For this position, 3 main topics have been identified for exploration, research and innovation:
Furthermore, such methods and insights are generic in the sense that they can also be applied outside the automotive domain and knowledge and design methodologies from researchers in both the Future Everyday and the Systemic Change groups can be used for cooperation in the Mobility design, such as adaptive interfaces, multimodal interfaces, shape changing interfaces, designing for behavioural change, implicit design, ecological interfaces, research through design, human robot interaction, artificial intelligence in design etc.
In recent years, the focus has been more specifically on the subdomain of human factors for autonomous driving, with topics such as trust and acceptance, shared control, situation awareness and motion sickness, and interaction between autonomous vehicles and pedestrians.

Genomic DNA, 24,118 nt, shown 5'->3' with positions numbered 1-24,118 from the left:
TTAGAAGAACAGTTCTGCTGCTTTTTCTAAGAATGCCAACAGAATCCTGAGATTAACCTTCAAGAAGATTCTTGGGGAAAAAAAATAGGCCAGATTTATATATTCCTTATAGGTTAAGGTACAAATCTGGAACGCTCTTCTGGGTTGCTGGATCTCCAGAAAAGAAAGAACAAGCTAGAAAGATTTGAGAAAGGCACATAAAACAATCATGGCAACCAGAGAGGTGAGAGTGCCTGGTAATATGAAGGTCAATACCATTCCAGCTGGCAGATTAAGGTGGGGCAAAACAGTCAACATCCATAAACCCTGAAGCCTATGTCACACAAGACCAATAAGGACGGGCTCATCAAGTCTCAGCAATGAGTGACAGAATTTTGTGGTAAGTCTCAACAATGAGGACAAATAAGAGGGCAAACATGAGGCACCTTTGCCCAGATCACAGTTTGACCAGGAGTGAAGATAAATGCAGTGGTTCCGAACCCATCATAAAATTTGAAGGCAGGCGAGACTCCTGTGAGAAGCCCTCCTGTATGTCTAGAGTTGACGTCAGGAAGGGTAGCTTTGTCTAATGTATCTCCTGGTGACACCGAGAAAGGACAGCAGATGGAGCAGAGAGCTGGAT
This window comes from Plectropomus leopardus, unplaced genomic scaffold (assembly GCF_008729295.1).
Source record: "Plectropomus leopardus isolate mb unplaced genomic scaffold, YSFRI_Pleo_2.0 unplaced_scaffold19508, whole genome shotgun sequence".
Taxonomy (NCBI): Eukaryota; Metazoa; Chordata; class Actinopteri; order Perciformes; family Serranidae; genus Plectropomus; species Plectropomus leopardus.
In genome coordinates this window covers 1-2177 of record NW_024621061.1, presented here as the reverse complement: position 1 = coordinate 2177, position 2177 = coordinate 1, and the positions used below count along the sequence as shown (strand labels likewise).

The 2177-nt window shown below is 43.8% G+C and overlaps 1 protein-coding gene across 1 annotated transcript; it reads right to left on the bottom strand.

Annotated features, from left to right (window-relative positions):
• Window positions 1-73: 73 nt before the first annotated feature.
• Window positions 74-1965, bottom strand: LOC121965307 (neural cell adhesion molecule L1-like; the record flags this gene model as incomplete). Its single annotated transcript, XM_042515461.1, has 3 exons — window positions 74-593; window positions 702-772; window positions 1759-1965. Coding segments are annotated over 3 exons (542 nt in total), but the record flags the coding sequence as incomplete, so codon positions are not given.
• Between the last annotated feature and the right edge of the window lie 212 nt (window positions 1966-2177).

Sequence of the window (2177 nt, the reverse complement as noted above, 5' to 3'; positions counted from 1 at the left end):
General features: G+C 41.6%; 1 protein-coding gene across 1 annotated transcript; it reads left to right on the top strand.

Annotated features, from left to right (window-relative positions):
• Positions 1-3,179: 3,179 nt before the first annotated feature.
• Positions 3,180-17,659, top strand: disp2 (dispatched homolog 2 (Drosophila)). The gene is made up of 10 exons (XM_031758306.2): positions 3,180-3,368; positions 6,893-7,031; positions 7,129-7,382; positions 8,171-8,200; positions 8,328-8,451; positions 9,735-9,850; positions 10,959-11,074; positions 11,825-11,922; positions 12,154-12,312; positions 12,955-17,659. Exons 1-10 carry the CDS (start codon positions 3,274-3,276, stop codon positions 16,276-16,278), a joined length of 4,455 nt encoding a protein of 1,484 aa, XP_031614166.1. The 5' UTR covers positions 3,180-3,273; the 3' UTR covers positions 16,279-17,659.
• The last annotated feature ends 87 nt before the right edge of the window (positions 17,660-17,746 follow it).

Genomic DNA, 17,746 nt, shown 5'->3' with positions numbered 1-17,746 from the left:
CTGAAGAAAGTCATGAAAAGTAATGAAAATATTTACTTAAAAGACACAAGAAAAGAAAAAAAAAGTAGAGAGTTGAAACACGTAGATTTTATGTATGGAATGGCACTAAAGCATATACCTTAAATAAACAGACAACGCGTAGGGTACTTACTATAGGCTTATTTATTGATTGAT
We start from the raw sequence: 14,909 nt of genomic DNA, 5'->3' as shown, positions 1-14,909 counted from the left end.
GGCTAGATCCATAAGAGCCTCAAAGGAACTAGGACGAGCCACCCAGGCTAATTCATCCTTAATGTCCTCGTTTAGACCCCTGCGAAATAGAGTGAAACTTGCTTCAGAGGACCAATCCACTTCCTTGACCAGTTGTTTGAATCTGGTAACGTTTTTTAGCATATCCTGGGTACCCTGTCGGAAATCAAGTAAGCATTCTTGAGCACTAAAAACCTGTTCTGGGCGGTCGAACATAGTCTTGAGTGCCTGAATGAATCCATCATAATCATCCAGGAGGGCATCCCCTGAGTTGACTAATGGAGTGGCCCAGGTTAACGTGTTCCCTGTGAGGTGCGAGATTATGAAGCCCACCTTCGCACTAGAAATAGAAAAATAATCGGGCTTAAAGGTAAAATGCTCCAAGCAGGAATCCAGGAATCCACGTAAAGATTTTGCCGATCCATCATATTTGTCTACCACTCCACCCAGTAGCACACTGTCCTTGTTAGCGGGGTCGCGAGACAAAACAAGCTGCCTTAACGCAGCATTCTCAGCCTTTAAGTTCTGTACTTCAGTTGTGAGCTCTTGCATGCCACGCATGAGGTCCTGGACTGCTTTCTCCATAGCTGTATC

Mobility is an excellent application domain for research and design in the area of intelligent systems (the mission of the Industrial Design department). At the same time, Automotive Human Factors is an essential subdomain in the spearhead Automotive of the Smart Mobility Strategic Area of TUE and one of the important Moonshots (Responsible Mobility) of EAISI (Eindhoven Artificial Intelligence Institute). In the department, we work together with the Human Technology Group within IE&IS (Industrial Engineering & Innovation Sciences), where we also collaborate on Ethics and AI. You will be part of the formal Mob Com (mobility community, as organized by the programme director Smart and Responsible Mobility of TU/e), where all researchers working in the area of mobility exchange ideas and work together, including people who work on the technology of cooperative and automated vehicles.